We explore the capability of singular spectrum analysis (SSA) to extract time-variable seasonal from continual GPS observations and demonstrate the statistical assessment on the colored noise (in particular the first-order autoregressive AR(1) noise) using Monte Carlo SSA (MCSSA) methodology. We provide example applications to ~ 15-year vertical coordinate time series for 36 globally distributed International GNSS Service (IGS) sites. We find the SSA-filtered seasonal signals can easily pass the confidence interval and hypothesis tests of MCSSA. However, maximum likelihood estimate (MLE) results show that 72% of sites have their flicker noise amplitudes reduced after removing SSA-filtered annual signal, implying that the SSA-filtered seasonal signals may contain an artificial signal driven by colored noise. Therefore, the AR(1) null hypothesis noise model may be misleading in surrogate data tests for GPS seasonal signals. Moreover, comparison between SSA-filtered GPS annual signals and joint geophysical model predictions (non-tidal atmospheric loading + non-tidal ocean loading + hydrological loading) confirms that seasonal signals are resulting from a combination of mass loading and systematic error.
Singular systems (or singular spectrum) analysis (SSA) was originally proposed for noise reduction in the analysis of experimental data and is now becoming widely used to identify intermittent or modulated oscillations in geophysical and climatic time series. Progress has been hindered by a lack of effective statistical tests to discriminate between potential oscillations and anything but the simplest form of noise, that is, "white" (independent, identically distributed) noise, in which power is independent of frequency. The authors show how the basic formalism of SSA provides a natural test for modulated oscillations against an arbitrary "colored noise" null hypothesis. This test, Monte Carlo SSA, is illustrated using synthetic data in three situations: (i) where there is prior knowledge of the power-spectral characteristics of the noise, a situation expected in some laboratory and engineering applications, or when the "noise" against which the data is being tested consists of the output of an independently specified model, such as a climate model; (ii) where a simple hypothetical noise model is tested, namely, that the data consists only of white or colored noise; and (iii) where a composite hypothetical noise model is tested, assuming some deterministic components have already been found in the data, such as a trend or annual cycle, and it needs to be established whether the remainder may be attributed to noise. The authors examine two historical temperature records and show that the strength of the evidence provided by SSA for interannual and interdecadal climate oscillations in such data has been considerably overestimated. In contrast, multiple inter- and subannual oscillatory components are identified in an extended Southern Oscillation index at a high significance level. The authors explore a number of variations on the Monte Carlo SSA algorithm and note that it is readily applicable to multivariate series, covering standard empirical orthogonal functions and multichannel SSA.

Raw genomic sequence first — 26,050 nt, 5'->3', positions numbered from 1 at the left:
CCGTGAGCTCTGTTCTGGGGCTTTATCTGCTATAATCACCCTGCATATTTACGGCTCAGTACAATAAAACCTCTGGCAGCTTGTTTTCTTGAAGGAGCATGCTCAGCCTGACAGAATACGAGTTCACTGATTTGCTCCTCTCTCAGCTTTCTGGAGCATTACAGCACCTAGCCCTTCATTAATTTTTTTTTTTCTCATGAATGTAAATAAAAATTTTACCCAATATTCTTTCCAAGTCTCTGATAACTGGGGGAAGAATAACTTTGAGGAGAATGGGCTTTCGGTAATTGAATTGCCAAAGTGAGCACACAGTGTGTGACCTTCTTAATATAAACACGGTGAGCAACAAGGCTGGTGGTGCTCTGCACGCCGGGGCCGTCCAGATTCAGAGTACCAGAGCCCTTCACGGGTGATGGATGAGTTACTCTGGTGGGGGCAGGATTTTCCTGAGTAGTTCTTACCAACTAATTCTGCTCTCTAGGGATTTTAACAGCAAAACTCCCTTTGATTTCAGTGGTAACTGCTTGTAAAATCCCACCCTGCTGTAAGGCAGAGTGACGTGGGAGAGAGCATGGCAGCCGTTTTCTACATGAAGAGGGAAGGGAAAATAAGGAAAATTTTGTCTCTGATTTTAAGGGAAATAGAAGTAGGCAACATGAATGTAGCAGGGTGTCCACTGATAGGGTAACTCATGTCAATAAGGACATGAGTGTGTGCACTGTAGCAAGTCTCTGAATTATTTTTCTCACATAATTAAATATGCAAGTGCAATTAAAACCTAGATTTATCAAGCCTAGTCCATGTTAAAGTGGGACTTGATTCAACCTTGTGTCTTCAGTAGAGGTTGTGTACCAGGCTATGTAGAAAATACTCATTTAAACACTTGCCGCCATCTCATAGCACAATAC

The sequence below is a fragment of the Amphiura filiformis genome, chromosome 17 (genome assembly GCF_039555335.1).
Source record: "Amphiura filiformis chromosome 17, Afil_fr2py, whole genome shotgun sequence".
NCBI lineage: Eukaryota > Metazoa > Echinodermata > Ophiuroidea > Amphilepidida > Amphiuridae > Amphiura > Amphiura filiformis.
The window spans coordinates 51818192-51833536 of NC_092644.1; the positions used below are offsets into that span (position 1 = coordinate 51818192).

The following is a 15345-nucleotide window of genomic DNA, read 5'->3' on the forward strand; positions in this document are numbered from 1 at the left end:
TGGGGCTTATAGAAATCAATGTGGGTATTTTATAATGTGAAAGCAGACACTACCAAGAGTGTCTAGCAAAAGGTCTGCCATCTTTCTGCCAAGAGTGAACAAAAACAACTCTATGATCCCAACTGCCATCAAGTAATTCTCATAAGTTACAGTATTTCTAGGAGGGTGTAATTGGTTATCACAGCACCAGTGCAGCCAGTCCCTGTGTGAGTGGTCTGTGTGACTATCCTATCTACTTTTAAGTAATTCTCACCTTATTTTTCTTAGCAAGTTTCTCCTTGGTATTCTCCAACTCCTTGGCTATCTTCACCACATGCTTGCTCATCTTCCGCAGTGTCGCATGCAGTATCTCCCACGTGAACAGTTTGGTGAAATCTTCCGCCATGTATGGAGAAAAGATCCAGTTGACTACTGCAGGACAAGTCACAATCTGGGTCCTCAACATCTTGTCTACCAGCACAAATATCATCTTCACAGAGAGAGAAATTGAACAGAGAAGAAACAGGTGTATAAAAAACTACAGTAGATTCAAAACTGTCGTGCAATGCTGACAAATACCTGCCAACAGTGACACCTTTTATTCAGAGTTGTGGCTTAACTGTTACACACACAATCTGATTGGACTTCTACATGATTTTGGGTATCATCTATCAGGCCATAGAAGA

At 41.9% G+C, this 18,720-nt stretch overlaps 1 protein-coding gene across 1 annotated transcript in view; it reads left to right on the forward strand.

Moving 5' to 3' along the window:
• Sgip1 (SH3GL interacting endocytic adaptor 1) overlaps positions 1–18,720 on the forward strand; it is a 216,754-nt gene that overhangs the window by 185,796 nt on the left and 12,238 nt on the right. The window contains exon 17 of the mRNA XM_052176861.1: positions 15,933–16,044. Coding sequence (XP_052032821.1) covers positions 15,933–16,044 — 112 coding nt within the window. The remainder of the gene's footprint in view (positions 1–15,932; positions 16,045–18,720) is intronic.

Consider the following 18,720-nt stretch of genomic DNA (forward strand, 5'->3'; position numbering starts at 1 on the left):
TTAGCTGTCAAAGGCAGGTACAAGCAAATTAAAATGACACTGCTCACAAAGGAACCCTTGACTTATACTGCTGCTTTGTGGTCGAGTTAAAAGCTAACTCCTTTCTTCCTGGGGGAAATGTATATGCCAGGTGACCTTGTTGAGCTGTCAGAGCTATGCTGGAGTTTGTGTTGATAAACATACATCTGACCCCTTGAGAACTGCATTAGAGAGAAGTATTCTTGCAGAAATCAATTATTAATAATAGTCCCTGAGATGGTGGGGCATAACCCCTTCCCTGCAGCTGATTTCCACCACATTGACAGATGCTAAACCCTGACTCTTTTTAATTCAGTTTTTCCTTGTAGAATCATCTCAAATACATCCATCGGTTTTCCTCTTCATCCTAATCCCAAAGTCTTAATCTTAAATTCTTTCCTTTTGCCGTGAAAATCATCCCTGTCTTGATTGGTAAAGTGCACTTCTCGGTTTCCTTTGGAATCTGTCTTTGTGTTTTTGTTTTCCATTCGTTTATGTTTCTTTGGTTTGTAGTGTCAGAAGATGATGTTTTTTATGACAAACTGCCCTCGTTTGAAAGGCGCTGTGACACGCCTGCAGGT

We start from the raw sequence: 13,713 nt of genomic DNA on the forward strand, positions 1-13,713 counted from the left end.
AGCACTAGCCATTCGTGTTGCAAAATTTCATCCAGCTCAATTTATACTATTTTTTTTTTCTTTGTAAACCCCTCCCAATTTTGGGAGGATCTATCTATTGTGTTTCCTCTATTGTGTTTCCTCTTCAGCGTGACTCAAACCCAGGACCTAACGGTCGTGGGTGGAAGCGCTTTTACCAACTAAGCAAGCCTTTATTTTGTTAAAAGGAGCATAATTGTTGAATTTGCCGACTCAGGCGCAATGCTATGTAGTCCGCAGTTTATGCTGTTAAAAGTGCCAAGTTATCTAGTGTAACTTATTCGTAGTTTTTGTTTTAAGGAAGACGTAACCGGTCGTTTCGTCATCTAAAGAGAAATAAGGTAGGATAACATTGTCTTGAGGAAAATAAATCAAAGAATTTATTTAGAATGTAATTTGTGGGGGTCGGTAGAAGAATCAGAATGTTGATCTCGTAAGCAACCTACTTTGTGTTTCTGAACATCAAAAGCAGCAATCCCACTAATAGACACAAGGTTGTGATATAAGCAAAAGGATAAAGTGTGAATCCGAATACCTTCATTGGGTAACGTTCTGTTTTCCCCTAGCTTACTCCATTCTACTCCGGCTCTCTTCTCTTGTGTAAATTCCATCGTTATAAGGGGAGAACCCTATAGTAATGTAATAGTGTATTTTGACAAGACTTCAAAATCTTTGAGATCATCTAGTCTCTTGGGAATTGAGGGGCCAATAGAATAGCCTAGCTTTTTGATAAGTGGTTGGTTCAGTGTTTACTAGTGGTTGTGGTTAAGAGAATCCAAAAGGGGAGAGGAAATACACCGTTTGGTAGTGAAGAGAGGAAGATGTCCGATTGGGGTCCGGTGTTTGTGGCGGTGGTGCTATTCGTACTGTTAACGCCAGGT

Singular spectrum analysis (SSA) along with its multivariate extension (M-SSA) provides an efficient way to identify weak oscillatory behavior in high-dimensional data. To prevent the misinterpretation of stochastic fluctuations in short time series as oscillations, Monte Carlo (MC)–type hypothesis tests provide objective criteria for the statistical significance of the oscillatory behavior. Procrustes target rotation is introduced here as a key method for refining previously available MC tests. The proposed modification helps reduce the risk of type-I errors, and it is shown to improve the test’s discriminating power. The reliability of the proposed methodology is examined in an idealized setting for a cluster of harmonic oscillators immersed in red noise. Furthermore, the common method of data compression into a few leading principal components, prior to M-SSA, is reexamined, and its possibly negative effects are discussed. Finally, the generalized Procrustes test is applied to the analysis of interannual variability in the North Atlantic’s sea surface temperature and sea level pressure fields. The results of this analysis provide further evidence for shared mechanisms of variability between the Gulf Stream and the North Atlantic Oscillation in the interannual frequency band.